Just one more challenge that stands between you and that elusive finish line is designing the packaging that you want your product to come in. This needs to serve several purposes – it not only protects your item, but it also helps catch the eye of the consumer.
Don’t worry though… designing graphics for your packaging isn’t as hard as it might at first seem. There are just a few considerations you need to bear in mind. Read on for a quick crash course that will get you started…
Before you jump in and start designing, you first need to be aware of a couple of specific requirements that apply to packaging design. For instance, you will want to make sure that you save your files as ‘.ai’ files. This file format will work with the majority of printers making it easy for you to get your designs onto your packaging. Another important requirement is to remember you need to include dielines. These lines are placeholders which show where the graphics will need to be diecut. This will usually be included in the file as a separate layer and will guide the sizing and orientation.
.AI files are files created by Adobe Illustrator (makes sense right?) which is also considered an industry standard when it comes to designing packaging. This is a nice piece of software (called a ‘vector program’) that can take some getting used to at first if you’re used to MSPaint, but which will enable you to create graphics that are high definition and that are incredibly precise. Illustrator also makes itself useful in other ways, for instance by making it simple to stick with precise PMS colours (consistent colours used across all branding material). If you’re having a hard time getting started with Illustrator, check out YouTube for more tutorials than you can shake a stick at. If you’re having a hard time affording Illustrator, then you can always try Inkscape as a free alternative vector program. It’s not as compatible though which can make things tricky later on.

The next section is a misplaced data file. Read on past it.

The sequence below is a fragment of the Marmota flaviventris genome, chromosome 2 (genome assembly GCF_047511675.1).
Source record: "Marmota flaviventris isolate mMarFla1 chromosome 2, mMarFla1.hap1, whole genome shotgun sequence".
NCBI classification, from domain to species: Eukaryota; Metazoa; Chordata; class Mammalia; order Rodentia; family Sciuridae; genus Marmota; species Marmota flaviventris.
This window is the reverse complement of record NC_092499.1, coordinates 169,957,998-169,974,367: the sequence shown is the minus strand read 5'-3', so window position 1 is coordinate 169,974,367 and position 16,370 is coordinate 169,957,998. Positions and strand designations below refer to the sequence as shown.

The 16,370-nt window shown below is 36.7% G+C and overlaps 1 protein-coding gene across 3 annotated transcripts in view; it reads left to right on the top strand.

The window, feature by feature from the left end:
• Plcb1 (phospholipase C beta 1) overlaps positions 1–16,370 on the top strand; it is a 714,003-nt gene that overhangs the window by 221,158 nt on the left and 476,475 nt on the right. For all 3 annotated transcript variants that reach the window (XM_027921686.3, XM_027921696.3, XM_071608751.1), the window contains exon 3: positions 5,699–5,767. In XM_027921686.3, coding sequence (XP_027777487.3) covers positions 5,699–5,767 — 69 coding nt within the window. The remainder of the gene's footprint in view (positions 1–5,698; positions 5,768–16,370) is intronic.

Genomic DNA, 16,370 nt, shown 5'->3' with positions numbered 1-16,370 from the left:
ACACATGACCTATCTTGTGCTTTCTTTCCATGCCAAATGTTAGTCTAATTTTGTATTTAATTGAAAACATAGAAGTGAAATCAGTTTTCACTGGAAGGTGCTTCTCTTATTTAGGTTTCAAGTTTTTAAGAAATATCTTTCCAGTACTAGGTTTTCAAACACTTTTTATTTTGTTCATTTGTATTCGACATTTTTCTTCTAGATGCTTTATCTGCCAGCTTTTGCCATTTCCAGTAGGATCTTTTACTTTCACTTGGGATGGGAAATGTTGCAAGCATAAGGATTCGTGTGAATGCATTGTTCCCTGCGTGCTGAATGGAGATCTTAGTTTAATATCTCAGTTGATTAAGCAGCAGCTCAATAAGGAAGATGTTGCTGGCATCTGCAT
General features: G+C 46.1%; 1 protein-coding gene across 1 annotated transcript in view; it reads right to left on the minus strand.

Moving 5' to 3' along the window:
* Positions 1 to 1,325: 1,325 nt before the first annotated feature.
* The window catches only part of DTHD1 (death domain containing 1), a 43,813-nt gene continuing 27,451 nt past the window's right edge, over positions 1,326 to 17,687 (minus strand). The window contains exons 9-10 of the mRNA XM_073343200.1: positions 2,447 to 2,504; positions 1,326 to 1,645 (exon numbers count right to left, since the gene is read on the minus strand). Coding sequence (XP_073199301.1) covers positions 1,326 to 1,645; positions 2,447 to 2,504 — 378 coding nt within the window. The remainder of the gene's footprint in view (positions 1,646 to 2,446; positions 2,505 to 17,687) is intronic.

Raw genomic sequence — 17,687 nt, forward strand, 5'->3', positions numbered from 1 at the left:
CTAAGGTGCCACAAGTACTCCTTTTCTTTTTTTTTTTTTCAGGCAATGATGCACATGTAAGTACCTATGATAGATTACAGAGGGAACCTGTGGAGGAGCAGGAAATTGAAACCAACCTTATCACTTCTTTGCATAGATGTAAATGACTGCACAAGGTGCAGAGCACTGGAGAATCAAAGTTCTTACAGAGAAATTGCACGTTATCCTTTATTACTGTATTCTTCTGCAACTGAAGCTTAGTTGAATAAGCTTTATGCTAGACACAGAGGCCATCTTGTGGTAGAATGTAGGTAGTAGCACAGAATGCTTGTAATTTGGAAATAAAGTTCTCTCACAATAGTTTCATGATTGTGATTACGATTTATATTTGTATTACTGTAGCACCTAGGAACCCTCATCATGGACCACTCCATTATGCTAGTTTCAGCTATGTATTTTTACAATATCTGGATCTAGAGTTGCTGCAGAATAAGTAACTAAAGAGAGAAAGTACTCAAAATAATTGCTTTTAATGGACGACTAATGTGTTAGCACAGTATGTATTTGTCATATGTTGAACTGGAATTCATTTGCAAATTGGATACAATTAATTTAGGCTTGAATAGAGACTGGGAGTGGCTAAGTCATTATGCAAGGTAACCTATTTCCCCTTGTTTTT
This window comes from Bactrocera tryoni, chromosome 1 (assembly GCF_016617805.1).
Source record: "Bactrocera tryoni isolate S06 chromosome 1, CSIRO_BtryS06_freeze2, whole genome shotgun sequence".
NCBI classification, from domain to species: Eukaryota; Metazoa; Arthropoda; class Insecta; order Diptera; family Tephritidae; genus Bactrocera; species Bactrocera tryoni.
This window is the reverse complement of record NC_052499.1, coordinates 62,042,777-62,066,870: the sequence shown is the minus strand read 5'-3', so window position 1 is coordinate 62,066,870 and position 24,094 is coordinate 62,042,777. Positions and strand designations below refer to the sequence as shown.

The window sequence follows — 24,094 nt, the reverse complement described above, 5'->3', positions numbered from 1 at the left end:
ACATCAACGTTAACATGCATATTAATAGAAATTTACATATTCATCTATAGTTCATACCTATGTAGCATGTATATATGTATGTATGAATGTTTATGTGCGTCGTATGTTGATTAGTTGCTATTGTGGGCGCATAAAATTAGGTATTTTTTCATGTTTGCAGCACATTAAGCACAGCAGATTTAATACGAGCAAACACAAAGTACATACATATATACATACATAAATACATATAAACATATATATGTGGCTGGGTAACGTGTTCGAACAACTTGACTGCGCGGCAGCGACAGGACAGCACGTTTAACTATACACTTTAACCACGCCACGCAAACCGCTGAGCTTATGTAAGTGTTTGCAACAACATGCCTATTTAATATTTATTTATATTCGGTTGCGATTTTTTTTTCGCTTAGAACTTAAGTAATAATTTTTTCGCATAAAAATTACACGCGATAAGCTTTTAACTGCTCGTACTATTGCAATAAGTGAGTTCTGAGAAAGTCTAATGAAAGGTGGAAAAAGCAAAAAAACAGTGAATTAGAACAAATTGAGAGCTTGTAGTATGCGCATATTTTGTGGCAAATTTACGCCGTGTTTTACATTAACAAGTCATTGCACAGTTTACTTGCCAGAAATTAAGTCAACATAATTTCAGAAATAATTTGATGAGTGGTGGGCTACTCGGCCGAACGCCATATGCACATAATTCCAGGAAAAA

Now you just need to think about your design and how you’re going to make it pop. Make sure that you use colours that will stand out first and foremost, but also that they complement your branding and the item itself. Using photos of the item inside is often a good idea if the name doesn’t speak for itself, and you should also think hard about where you’re going to include the item name and your company logo. Large branding can be a smart business move to help you increase awareness and build your identity, but note that smaller and more discrete branding will make your product feel more ‘premium’.
You won’t get this right first try, so make sure to take time on it, to show it around to your friends and get feedback, and to come up with a few different designs that you can choose from. Or you can always just outsource the process…